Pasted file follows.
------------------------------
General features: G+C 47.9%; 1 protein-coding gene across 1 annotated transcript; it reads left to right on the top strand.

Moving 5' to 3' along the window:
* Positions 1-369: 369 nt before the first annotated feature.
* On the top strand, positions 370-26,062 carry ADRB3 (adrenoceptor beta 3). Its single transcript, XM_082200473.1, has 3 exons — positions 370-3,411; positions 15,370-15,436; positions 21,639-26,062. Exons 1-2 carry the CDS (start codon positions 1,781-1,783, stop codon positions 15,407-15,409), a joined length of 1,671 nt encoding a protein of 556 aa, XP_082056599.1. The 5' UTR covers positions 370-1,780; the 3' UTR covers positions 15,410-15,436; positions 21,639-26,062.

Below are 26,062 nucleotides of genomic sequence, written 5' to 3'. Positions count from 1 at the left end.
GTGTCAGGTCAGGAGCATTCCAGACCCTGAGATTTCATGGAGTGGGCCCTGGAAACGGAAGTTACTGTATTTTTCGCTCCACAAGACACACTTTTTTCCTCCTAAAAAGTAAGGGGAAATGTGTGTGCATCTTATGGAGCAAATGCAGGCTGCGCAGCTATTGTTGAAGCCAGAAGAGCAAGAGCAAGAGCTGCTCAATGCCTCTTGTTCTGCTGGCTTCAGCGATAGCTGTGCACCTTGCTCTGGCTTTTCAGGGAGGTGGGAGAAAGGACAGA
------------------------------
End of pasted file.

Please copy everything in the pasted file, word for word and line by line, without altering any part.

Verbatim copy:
General features: G+C 47.9%; 1 protein-coding gene across 1 annotated transcript; it reads left to right on the top strand.

Moving 5' to 3' along the window:
* Positions 1-369: 369 nt before the first annotated feature.
* On the top strand, positions 370-26,062 carry ADRB3 (adrenoceptor beta 3). Its single transcript, XM_082200473.1, has 3 exons — positions 370-3,411; positions 15,370-15,436; positions 21,639-26,062. Exons 1-2 carry the CDS (start codon positions 1,781-1,783, stop codon positions 15,407-15,409), a joined length of 1,671 nt encoding a protein of 556 aa, XP_082056599.1. The 5' UTR covers positions 370-1,780; the 3' UTR covers positions 15,410-15,436; positions 21,639-26,062.

Below are 26,062 nucleotides of genomic sequence, written 5' to 3'. Positions count from 1 at the left end.
GTGTCAGGTCAGGAGCATTCCAGACCCTGAGATTTCATGGAGTGGGCCCTGGAAACGGAAGTTACTGTATTTTTCGCTCCACAAGACACACTTTTTTCCTCCTAAAAAGTAAGGGGAAATGTGTGTGCATCTTATGGAGCAAATGCAGGCTGCGCAGCTATTGTTGAAGCCAGAAGAGCAAGAGCAAGAGCTGCTCAATGCCTCTTGTTCTGCTGGCTTCAGCGATAGCTGTGCACCTTGCTCTGGCTTTTCAGGGAGGTGGGAGAAAGGACAGA